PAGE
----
Led by Saudi Arabia, several states in the Middle East and Africa have severed ties with Qatar since June 5, accusing the gas-rich Gulf state of supporting terrorism and Iran. Qatar denies the allegations.
Saudi Arabia, the United Arab Emirates (UAE) and several other Sunni-majority countries have severed relations with Qatar since June 5, accusing the Gulf state of supporting terrorism based on its ties to the Muslim Brotherhood, Hamas and the Taliban.
Another point of departure is Qatar's ties with Iran, with whom it shares one of the world's biggest gas fields.
Qatar has denied the accusations and called the collective decision "unjustified." Kuwait, Turkey and the US have all urged a political solution as the bloc isolates Qatar using various ad hoc sanctions, including shutting down their airspace to Qataris and blocking import routes.
The dispute began in May when Qatar's Emir Sheikh Tamim bin Hamad al Thani was reported to have made statements on the state news agency supporting Iran. Doha said the statements were fabricated and disseminated via a hack.
Here are the latest developments in the crisis:
Monday, August 28
Russia's FM visiting Gulf Arab states over Qatar crisis
Russia's Foreign Minister Sergey Lavrov is in Kuwait at the start of a three-nation tour of Gulf Arab states over the ongoing Qatar diplomatic crisis.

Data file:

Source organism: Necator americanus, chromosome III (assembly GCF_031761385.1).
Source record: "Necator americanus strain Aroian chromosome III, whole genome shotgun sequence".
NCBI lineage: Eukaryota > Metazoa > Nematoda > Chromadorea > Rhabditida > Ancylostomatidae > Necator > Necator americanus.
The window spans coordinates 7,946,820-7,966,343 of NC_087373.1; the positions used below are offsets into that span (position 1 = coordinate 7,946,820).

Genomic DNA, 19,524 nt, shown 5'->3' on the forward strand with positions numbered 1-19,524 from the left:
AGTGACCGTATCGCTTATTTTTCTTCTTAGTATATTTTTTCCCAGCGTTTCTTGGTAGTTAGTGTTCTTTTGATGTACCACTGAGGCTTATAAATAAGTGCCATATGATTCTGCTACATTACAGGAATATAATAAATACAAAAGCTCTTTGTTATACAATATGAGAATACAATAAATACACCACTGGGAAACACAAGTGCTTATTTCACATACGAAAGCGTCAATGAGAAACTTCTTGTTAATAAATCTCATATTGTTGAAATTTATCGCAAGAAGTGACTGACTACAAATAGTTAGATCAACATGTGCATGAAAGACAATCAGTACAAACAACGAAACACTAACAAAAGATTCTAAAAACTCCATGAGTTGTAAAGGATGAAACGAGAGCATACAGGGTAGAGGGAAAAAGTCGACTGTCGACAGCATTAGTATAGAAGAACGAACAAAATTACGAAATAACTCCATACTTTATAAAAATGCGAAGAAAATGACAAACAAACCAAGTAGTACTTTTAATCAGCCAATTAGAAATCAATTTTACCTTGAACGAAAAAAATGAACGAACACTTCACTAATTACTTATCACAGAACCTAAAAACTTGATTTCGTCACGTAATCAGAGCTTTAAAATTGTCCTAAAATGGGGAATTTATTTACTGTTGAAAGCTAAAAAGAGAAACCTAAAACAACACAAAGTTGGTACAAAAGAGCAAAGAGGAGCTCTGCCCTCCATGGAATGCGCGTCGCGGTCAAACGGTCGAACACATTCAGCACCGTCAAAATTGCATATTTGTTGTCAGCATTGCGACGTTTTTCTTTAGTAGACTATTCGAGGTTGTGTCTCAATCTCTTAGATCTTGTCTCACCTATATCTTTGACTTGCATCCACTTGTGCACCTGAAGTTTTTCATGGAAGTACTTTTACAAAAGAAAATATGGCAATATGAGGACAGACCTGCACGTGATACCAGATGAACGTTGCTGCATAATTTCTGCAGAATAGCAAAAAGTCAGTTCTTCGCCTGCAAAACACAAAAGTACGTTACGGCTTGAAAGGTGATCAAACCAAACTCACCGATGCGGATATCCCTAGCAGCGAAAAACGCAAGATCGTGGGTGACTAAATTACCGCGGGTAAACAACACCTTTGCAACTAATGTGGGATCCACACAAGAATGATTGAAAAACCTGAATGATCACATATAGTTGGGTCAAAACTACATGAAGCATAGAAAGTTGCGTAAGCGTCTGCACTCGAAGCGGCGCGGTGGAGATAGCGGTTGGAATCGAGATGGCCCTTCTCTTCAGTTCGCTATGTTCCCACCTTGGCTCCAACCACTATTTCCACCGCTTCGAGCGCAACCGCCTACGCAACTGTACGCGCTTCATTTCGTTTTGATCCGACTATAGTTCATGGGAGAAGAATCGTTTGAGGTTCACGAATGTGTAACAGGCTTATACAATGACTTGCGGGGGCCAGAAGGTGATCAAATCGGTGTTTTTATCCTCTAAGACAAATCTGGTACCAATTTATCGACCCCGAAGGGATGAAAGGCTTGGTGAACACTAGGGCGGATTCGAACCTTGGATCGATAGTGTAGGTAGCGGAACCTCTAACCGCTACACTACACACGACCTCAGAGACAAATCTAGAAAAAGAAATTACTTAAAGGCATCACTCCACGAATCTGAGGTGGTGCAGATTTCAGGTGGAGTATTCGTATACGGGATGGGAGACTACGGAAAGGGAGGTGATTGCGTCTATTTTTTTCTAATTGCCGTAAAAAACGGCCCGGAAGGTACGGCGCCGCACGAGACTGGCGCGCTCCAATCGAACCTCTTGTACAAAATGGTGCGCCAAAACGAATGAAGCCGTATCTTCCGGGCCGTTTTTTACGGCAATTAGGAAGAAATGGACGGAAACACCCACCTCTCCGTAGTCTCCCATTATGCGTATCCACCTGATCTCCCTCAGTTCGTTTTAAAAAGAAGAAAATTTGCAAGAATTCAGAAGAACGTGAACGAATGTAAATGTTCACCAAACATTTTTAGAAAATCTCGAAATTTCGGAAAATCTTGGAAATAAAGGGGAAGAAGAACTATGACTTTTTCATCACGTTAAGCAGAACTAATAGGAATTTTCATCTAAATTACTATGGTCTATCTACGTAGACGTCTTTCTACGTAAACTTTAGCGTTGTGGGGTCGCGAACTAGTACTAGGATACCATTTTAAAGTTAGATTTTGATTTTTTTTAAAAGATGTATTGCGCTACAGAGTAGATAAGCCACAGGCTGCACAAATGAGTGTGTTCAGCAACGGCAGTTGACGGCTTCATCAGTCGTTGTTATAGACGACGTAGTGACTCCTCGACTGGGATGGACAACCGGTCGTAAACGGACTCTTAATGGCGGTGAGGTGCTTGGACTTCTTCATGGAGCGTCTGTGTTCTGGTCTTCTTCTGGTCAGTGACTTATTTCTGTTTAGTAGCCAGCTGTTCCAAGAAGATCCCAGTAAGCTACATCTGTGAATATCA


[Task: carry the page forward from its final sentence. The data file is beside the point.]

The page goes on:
Lavrov's visit to Kuwait City marks the first high-level diplomatic visit by Russia over the crisis.
He also will visit Qatar and the UAE on his trip.
Kuwait's ruler has tried to mediate an end to a boycott by four Arab nations against Qatar, as have the United States, France and other world powers.
Monday, August 28
Fitch downgrades Qatar to 'AA-'
Fitch lowered Qatar’s Long-Term Issuer Default Ratings (IDRs) to ’AA-’ from ’AA’ with a negative outlook.
That brought it into line with the other two major rating agencies, Moody’s and Standard & Poor’s, which assess Qatar at the same level and also have negative outlooks for it.
Qatar’s government may reduce its capital spending on economic projects and infrastructure if damage to its economy from sanctions intensifies, Fitch Ratings said on Monday.
Fitch noted that even before the sanctions, Qatar had shrunk its capital spending plans for 2014-2024 to $130 billion from $180 billion in response to low oil and gas prices.
“The government has prepared scenarios for further cuts to capital spending in case oil prices fall again or in case pressures from the embargo intensify,” it said.
For more on earlier developments click here.